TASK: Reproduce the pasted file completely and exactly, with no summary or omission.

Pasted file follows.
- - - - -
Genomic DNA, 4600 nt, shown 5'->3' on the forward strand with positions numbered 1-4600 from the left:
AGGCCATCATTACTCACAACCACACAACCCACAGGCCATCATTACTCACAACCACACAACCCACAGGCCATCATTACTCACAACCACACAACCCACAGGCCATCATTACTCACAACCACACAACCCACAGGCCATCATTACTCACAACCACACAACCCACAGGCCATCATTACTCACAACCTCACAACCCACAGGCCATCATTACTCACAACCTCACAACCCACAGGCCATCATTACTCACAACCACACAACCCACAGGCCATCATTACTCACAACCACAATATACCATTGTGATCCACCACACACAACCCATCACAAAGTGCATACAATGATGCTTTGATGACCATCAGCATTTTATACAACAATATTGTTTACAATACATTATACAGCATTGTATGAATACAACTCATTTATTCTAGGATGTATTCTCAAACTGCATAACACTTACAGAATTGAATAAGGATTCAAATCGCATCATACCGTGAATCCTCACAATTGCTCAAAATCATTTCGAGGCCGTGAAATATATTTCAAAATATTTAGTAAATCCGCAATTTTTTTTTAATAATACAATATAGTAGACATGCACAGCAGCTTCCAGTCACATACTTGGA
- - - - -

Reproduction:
Genomic DNA, 4600 nt, shown 5'->3' on the forward strand with positions numbered 1-4600 from the left:
AGGCCATCATTACTCACAACCACACAACCCACAGGCCATCATTACTCACAACCACACAACCCACAGGCCATCATTACTCACAACCACACAACCCACAGGCCATCATTACTCACAACCACACAACCCACAGGCCATCATTACTCACAACCACACAACCCACAGGCCATCATTACTCACAACCTCACAACCCACAGGCCATCATTACTCACAACCTCACAACCCACAGGCCATCATTACTCACAACCACACAACCCACAGGCCATCATTACTCACAACCACAATATACCATTGTGATCCACCACACACAACCCATCACAAAGTGCATACAATGATGCTTTGATGACCATCAGCATTTTATACAACAATATTGTTTACAATACATTATACAGCATTGTATGAATACAACTCATTTATTCTAGGATGTATTCTCAAACTGCATAACACTTACAGAATTGAATAAGGATTCAAATCGCATCATACCGTGAATCCTCACAATTGCTCAAAATCATTTCGAGGCCGTGAAATATATTTCAAAATATTTAGTAAATCCGCAATTTTTTTTTAATAATACAATATAGTAGACATGCACAGCAGCTTCCAGTCACATACTTGGA